After many years of working closely with mid-market businesses providing valuation, divestiture and acquisition services, I have seen that many otherwise well-run companies are extremely disappointed when it's time to sell because they either don't receive the valuation they expect or, even worse, they don't get any any offers at all.
With an aging baby boomer population, more businesses than ever will be looking for an exit. Buyers will have their pick of the litter, so to speak. That's why it's imperative that sellers make their businesses as attractive as possible. The strategies presented here will not only help you maximize value but will also be necessary to ensure that your business is salable in the future.
Simple Keys to Maximize Value
It can be hard to focus on increasing the value of your business if you have no immediate intention of selling. There are so many other competing demands for your time. But for those proactive business owners who see the end game of cashing out at some point, there are three simple concepts that will help you maximize the value of your business:
- Focus most of your efforts on increasing cash flows
- Put yourself in a buyer's shoes
- Pick the best exit strategy when the time is right and execute
Let's look at each in more detail:
Focus on Increasing Cash Flow
Cash flows are the No.1 factor that potential buyers look at to determine the valuation placed on an acquisition target. Buyers calculate the value of a business by estimating future cash flow and assessing the risk associated with generating that cash flow. A business that has a track record of sustainable or growing cash not only validates its product or service, but also demonstrates the management’s team’s ability to drive growth. Buyers pay more for the higher likelihood of future growth. Historical financial results are important because they provide a good indication of what is possible.
Because of the importance of determining value, I can't stress enough the need for owners to prepare future cash flow projections for their business. Let's look at this logically. Would you rather have a potential buyer determine the value of your company from cash flow projections that they prepare or from ones that are prepared by you, with detailed support around why your projections are achievable? I think the choice is obvious.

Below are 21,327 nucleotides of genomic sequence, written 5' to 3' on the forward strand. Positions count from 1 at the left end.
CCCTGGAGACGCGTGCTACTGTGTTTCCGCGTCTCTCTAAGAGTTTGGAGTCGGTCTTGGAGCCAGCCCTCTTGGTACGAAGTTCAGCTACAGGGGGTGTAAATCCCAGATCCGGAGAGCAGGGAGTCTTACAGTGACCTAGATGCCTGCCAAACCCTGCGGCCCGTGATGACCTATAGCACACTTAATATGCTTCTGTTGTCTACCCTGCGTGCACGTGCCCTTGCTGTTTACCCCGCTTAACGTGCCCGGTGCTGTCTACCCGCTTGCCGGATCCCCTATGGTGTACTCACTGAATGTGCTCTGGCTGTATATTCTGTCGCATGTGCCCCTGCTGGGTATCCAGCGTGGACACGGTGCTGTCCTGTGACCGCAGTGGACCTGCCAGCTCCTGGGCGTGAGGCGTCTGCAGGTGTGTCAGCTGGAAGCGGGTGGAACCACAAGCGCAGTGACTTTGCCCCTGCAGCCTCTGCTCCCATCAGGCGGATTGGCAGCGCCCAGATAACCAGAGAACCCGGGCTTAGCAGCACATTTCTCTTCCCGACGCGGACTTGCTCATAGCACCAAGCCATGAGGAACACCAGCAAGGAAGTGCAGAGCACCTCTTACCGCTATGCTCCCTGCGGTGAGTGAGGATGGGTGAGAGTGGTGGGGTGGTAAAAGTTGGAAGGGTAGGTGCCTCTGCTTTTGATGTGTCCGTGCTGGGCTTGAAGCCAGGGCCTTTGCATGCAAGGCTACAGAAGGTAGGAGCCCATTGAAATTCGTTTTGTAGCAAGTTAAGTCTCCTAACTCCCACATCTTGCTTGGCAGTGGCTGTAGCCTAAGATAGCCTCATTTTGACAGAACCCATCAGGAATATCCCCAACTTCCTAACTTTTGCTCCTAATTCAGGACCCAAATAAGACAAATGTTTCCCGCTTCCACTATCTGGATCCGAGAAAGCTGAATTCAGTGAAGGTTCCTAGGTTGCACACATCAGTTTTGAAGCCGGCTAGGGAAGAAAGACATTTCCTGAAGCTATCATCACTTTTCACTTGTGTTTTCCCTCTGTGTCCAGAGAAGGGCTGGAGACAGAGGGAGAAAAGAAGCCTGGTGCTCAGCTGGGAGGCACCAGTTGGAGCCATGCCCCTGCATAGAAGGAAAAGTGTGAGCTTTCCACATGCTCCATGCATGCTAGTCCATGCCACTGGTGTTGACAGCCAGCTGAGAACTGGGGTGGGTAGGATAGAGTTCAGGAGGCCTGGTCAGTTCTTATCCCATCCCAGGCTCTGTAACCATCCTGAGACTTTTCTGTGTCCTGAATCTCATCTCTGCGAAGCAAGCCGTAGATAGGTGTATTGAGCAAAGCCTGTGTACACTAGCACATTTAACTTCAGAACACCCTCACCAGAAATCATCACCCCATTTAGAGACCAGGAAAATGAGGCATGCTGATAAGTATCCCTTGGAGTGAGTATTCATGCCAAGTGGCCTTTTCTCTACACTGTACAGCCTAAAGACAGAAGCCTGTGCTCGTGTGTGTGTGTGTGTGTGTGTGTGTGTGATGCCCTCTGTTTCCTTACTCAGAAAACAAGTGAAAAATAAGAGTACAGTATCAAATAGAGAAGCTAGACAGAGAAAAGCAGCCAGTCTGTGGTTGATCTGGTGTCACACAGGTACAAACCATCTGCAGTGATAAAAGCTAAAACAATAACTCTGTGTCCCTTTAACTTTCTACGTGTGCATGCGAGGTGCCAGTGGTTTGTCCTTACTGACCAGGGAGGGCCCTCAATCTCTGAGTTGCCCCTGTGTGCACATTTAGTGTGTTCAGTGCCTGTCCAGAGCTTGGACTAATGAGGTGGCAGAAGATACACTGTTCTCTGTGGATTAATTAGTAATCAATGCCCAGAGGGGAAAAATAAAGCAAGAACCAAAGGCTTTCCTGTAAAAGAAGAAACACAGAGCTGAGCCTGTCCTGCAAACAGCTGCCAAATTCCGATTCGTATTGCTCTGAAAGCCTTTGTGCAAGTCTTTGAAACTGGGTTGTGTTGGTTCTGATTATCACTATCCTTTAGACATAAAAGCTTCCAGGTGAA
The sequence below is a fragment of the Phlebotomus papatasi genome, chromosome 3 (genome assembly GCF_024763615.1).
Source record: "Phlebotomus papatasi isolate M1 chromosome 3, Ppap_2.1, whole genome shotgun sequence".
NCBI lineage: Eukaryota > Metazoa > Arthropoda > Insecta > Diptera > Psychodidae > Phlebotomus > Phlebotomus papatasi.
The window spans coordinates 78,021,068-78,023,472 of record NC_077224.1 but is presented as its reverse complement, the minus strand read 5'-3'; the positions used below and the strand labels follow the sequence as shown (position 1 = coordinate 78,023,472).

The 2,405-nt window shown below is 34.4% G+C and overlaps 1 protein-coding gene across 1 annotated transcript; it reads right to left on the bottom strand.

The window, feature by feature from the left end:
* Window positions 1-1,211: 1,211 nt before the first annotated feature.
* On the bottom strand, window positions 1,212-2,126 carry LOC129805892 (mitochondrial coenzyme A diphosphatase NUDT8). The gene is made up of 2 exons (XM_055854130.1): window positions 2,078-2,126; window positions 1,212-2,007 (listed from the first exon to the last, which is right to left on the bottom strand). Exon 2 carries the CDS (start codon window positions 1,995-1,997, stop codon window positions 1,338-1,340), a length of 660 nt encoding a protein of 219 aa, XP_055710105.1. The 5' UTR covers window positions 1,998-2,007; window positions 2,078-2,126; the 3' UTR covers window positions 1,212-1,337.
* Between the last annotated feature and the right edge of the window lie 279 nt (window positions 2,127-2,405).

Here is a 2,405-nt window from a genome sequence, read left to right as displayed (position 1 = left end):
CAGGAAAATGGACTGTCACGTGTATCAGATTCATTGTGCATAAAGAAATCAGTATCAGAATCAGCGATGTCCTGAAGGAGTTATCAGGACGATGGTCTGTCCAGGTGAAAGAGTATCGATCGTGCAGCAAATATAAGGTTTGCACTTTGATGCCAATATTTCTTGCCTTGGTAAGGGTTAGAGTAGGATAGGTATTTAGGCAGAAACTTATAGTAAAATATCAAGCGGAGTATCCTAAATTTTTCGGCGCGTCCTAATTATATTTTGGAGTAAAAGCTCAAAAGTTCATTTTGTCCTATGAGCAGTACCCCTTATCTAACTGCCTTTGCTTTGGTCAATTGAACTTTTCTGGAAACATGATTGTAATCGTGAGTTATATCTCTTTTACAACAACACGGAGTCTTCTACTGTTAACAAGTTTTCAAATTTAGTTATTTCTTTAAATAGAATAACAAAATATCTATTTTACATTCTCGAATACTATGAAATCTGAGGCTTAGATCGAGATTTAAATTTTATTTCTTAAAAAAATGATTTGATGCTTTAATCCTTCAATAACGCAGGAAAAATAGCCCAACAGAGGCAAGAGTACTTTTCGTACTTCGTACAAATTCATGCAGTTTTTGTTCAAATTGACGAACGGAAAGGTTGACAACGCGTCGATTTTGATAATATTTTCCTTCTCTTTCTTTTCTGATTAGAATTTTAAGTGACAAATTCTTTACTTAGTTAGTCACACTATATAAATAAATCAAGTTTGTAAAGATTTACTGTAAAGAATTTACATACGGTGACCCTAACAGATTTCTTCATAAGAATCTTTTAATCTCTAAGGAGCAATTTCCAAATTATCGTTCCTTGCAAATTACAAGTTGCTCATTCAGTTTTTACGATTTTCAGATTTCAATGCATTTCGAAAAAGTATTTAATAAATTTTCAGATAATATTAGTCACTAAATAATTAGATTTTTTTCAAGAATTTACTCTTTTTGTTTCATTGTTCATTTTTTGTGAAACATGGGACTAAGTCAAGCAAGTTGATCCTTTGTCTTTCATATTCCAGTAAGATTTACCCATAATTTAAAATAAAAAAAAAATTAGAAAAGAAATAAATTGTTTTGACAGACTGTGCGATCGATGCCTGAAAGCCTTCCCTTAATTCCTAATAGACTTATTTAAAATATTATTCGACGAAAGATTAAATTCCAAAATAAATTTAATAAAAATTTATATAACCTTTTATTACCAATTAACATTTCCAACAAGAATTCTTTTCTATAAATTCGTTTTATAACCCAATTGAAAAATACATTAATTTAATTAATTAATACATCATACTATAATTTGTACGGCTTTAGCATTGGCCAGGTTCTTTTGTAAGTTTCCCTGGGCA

Put Yourself in a Buyer's Shoes
Even owners who are not planning on selling their businesses can learn a lot from how potential buyers perceive an acquisition target. Based on my experience, these are five areas buyers scrutinize most when buying businesses:
Quality businesses have a well-thought out and documented strategic plan. A written plan gives any outside party (be it a bank, investor or potential buyer) the confidence that a business owner knows where a business is going and how it is getting there. If your business doesn't have a strategic plan, make one.
A properly trained and widely knowledgeable management team is desirable for any company. A truly valuable team is deep (you have several key players with job-specific experience) and the knowledge of the business does not reside with any one individual. It is important to honestly assess the strength of your management team.
Are you able to leave the business for extended periods of time and feel comfortable that the business will run as efficiently or even better than if you were there? If not, start building a deeper management team through training, improved corporate alignment and, if needed, hiring. It may impact profitability in the short-term but it will more than make up for it by creating future value. On top of that, wouldn’t it be nice to take an extended vacation with that peace of mind?